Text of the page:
Next, despite the good work of Committee on Standards of Attorney Conduct, New York still has no ethics rule that adequately addresses multi-jurisdictional practice in the 21st century, and retains some rules that are antiquated, have proven difficult to enforce, are largely unnecessary, and are unpopular with a large proportion of the bar, e.g., the advertising rules. My hope is that the Administrative Board of the Courts will address these issues soon.
Q: How did you end up in legal ethics?
A: Like so many others, my career path was serendipitous. I attended college and law school in the ’60s (so that may tell you something), and after teaching in North Carolina for three years at a predominantly black college, began my law career in legal services/legal aid. I stayed in “poverty law” for the next 13 years.
After a brief stint in private practice, which at the time was unsatisfying, I went back into public service, this time as an assistant bar counsel in the Office of the Bar Counsel in Boston. This was my first experience in legal ethics, and I had no idea what I was getting into. I found I really liked several aspects of the work. Principally, it involved “consumer protection,” something I could relate to as a former poverty lawyer.
Second, I was exposed to a variety of law practices, learning about substantive legal areas to which I had never been exposed.
Third, and best of all, I had the opportunity to litigate and try cases against some of the finest trial lawyers at the bar.
That experience proved invaluable when, in 1989 I became chief counsel in the First Department, where I served for about the next 10 years. That was one of the most challenging public service positions any lawyer could hope to have. Along the way, I taught legal ethics, lectured on CLE panels, wrote articles about ethics and discipline for this newspaper and other journals, and got to know even more great lawyers and judges. Private practice, but still within the field of legal ethics, was the next logical step. My practice has turned out to be broader than attorney discipline. It involves counseling and representation of lawyers and law firms in many aspects of law practice, including, for example, risk management, fee disputes, partnership breakups, sanctions hearings, disqualification motions, bar admission and reinstatement cases and legal malpractice.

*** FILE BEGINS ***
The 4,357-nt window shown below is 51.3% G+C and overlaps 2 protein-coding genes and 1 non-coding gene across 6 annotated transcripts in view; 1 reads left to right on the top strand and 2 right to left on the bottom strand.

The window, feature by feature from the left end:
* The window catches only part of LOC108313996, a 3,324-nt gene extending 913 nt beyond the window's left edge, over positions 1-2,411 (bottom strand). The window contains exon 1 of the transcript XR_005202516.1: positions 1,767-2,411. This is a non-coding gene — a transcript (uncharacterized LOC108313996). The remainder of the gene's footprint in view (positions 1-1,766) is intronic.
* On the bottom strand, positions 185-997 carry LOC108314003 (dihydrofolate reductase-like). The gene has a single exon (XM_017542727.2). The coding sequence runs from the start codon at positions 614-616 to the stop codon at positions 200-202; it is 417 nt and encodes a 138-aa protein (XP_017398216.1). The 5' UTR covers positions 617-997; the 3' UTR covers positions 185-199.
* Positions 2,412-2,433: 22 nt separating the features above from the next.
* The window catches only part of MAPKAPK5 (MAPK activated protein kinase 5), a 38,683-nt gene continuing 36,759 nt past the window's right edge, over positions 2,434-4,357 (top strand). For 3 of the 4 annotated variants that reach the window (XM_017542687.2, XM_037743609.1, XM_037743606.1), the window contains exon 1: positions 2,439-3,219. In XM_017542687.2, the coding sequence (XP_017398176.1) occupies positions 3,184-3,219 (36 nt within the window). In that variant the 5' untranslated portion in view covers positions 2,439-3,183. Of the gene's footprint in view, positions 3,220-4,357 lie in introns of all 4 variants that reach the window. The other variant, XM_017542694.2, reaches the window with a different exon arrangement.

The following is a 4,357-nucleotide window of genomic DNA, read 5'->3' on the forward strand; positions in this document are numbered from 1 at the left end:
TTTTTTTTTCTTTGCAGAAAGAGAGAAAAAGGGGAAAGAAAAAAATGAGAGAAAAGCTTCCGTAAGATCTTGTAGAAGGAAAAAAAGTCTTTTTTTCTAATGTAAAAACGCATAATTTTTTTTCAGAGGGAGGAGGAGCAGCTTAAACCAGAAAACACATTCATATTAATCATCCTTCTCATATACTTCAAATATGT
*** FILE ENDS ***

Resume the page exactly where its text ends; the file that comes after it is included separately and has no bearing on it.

Q: Who were your mentors?
A: I had no true mentors in legal ethics. But early in my career and before I joined the bar, I had the good fortune to participate in an informal meeting with Justice Thurgood Marshall and a small group at the U.S. Supreme Court. Though I cannot presume to call him a real mentor based on that one encounter, Justice Marshall made a lasting and profound impression for two reasons: his great enthusiasm for the law as a means to achieve social justice, and the inspiration of his own courageous life, especially the period when he rode circuit all over the south in the ’40s and ’50s, trying civil rights and criminal cases. His example inspired me to find a way to make a difference, to stand up for people unable to afford a lawyer, and thus I began my career in that mind frame. I had no idea that one day my experience in public service could lead to an equally challenging and successful private practice in the very same field of legal ethics.
Q: Would you recommend to a young attorney that he or she spend time in the government before entering private practice?
A: I would highly recommend spending time in government or in some other public service position at any point in one’s career. Nearly every lawyer I know who also had that opportunity describes public service as among the best, most exciting phases of his/her legal career. Sadly, such jobs are hard to come by in today’s tight market.
Q: What opportunities in the legal ethics field do you see for younger attorneys?
A: Although there are limited opportunities in the legal ethics field, I can think of several model career paths that could work. Probably the most typical path entails service as a disciplinary staff counsel followed by private practice on the defense side. This route mirrors the legions of ex-prosecutors who become criminal defense counsel, with the notable difference that there are far fewer legal ethics lawyers in private practice.
Also, there are a growing number of academic ethicists today compared to when I entered the field, and any of them will tell aspiring scholars that legal ethics is no longer just a required course for third year law students.
Finally, there is the purely private practice model. As law firms develop and expand their offices of general counsel there are, increasingly, staff positions for lawyers who develop an interest in this field (and for some, a desire to exit the race to partnership). Steven Krane of Proskauer Rose, my good friend whose untimely death last year shocked us all, was an iconic example of someone who mastered every aspect of the law of lawyering and rose to the top rung of the bar and his law firm.
Reprinted with permission from the March 25, 2011 edition of the New York Law Journal ©2011 ALM Media Properties, LLC. All rights reserved. Further duplication without permission is prohibited. For information, contact 877-257-3382 – email@example.com or visit www.almreprints.com.